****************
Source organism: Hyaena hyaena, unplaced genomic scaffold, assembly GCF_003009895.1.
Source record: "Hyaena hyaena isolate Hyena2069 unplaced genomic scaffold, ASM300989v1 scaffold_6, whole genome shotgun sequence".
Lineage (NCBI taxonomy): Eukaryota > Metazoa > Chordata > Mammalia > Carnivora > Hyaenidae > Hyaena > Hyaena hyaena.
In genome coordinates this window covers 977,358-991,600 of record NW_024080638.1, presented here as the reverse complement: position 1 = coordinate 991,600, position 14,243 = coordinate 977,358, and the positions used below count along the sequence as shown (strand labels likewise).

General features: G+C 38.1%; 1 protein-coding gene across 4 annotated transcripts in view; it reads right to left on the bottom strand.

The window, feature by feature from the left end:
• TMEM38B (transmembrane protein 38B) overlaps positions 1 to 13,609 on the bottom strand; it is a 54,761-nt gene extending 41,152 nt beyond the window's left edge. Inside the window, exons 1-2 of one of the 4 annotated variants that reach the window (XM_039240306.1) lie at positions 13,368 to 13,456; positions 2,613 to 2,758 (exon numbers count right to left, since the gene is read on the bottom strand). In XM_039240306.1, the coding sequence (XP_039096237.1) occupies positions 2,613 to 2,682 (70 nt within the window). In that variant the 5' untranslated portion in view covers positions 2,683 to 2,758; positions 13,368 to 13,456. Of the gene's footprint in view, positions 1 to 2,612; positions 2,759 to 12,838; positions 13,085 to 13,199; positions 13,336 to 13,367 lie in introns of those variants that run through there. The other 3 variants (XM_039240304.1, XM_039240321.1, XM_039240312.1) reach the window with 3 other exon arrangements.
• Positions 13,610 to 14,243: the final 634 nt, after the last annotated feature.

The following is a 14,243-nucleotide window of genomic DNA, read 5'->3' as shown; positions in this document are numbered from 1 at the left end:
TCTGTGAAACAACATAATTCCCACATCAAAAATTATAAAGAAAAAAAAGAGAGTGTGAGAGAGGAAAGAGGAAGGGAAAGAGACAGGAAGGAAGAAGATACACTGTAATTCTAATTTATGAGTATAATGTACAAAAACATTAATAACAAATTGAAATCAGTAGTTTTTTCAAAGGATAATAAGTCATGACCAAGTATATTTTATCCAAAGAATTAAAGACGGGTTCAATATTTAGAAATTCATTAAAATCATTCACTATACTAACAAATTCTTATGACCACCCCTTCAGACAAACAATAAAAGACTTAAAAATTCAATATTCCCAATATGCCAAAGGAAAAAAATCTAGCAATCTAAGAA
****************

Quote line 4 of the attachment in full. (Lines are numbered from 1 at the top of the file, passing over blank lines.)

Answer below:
In genome coordinates this window covers 977,358-991,600 of record NW_024080638.1, presented here as the reverse complement: position 1 = coordinate 991,600, position 14,243 = coordinate 977,358, and the positions used below count along the sequence as shown (strand labels likewise).